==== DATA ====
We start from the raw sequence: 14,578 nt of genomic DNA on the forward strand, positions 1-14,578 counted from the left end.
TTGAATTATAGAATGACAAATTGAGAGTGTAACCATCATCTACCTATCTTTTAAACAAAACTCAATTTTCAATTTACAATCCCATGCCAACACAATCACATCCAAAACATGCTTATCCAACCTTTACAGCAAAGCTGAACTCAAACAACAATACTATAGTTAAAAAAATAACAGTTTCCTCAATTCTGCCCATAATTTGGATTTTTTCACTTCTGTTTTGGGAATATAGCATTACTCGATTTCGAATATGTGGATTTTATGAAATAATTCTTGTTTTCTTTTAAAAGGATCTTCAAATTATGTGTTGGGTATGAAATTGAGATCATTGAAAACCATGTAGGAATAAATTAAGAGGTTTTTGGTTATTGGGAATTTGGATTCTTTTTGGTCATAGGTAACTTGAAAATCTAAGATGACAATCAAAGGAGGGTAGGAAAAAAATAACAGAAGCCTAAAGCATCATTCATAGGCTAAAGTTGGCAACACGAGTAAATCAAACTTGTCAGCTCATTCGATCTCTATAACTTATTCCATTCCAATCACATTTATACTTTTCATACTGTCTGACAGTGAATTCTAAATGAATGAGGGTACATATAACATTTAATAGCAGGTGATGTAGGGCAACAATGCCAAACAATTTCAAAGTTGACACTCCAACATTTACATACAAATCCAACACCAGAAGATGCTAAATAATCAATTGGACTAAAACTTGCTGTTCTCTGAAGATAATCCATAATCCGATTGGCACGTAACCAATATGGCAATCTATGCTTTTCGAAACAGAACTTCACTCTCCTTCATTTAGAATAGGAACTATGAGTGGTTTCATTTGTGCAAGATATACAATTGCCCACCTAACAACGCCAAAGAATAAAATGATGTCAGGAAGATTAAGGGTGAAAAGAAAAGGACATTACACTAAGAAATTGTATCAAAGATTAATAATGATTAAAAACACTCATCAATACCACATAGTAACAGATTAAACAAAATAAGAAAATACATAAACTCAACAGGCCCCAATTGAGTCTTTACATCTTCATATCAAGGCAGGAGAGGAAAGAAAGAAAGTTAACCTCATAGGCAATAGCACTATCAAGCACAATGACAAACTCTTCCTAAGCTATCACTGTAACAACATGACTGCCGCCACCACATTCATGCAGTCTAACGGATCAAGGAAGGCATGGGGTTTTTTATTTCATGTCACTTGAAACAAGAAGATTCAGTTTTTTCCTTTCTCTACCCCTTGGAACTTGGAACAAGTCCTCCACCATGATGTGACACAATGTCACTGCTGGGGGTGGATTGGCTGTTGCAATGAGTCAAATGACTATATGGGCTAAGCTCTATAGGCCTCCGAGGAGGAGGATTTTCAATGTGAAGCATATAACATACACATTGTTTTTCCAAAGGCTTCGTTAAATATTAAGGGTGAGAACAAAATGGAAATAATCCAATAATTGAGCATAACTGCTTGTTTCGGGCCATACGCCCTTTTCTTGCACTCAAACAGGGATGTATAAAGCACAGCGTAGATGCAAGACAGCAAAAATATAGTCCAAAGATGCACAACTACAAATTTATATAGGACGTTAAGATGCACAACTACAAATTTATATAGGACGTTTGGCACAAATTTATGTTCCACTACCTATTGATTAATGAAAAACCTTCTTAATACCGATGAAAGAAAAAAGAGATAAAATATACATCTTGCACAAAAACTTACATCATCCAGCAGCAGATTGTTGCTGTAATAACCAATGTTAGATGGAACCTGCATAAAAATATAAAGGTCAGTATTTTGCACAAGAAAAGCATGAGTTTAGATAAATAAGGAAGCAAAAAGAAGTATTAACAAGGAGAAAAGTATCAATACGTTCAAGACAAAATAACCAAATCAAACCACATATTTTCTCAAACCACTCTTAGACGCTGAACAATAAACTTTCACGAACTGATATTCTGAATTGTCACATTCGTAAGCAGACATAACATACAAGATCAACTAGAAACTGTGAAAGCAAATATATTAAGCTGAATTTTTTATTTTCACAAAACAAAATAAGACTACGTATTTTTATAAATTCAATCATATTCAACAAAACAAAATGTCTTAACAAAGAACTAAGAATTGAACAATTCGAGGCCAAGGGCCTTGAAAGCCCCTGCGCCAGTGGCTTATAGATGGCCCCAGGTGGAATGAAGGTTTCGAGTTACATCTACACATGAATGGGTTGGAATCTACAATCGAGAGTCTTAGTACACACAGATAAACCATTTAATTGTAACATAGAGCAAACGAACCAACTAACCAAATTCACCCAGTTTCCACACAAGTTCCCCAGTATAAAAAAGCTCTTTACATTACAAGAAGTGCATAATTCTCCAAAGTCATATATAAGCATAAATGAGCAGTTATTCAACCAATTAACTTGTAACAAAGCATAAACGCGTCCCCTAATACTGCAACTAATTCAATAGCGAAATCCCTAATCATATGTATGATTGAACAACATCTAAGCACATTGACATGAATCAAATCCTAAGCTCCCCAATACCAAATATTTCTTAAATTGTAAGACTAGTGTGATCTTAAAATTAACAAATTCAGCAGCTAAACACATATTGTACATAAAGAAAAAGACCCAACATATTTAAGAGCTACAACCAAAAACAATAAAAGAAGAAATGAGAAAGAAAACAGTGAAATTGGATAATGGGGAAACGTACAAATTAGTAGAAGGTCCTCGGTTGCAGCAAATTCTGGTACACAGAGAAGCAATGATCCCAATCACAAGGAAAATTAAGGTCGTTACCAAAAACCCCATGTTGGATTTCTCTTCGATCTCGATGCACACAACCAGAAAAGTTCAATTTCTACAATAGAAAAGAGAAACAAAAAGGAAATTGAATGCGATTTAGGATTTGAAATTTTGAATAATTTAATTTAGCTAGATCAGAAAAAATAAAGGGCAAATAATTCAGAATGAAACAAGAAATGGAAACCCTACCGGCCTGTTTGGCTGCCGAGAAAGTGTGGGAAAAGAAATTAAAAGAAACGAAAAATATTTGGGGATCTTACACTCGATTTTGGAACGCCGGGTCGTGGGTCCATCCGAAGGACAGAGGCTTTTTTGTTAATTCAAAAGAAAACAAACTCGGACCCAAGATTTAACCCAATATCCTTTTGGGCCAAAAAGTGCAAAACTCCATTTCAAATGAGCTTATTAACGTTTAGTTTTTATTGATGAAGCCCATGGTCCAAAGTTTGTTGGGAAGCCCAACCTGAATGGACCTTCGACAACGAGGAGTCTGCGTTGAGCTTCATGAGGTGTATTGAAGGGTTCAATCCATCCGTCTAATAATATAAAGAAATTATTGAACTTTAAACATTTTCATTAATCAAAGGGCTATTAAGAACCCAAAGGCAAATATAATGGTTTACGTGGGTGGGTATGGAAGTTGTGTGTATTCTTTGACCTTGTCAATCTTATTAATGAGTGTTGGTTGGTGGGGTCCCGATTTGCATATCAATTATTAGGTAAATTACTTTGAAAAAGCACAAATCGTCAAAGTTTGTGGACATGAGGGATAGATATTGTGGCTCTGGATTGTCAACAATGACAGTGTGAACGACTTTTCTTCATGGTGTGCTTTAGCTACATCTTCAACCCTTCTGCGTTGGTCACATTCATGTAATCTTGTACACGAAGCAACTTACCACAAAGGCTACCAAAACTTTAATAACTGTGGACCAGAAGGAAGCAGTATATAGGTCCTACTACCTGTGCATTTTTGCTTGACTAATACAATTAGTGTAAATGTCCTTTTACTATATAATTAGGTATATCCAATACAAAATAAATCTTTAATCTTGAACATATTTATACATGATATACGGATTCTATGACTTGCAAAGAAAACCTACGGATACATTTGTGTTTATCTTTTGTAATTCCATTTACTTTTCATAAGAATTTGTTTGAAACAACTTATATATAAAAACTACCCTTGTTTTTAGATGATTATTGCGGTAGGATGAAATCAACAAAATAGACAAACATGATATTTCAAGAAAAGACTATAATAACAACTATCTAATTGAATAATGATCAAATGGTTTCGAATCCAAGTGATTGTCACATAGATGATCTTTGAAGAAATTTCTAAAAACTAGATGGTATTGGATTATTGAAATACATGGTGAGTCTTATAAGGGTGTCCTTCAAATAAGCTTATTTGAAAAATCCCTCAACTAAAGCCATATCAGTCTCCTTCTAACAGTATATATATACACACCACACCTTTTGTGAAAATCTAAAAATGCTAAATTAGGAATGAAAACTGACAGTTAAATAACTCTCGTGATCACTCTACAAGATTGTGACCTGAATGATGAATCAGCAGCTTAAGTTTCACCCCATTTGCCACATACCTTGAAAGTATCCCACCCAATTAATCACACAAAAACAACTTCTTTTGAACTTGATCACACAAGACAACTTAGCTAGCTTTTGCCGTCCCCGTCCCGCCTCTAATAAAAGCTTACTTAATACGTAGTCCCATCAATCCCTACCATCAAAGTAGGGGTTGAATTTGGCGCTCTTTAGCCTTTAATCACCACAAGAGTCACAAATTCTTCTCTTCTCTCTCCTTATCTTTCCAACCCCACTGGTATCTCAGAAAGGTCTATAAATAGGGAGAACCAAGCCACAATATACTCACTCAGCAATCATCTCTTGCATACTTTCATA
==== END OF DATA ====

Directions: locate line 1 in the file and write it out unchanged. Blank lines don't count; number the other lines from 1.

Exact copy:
We start from the raw sequence: 14,578 nt of genomic DNA on the forward strand, positions 1-14,578 counted from the left end.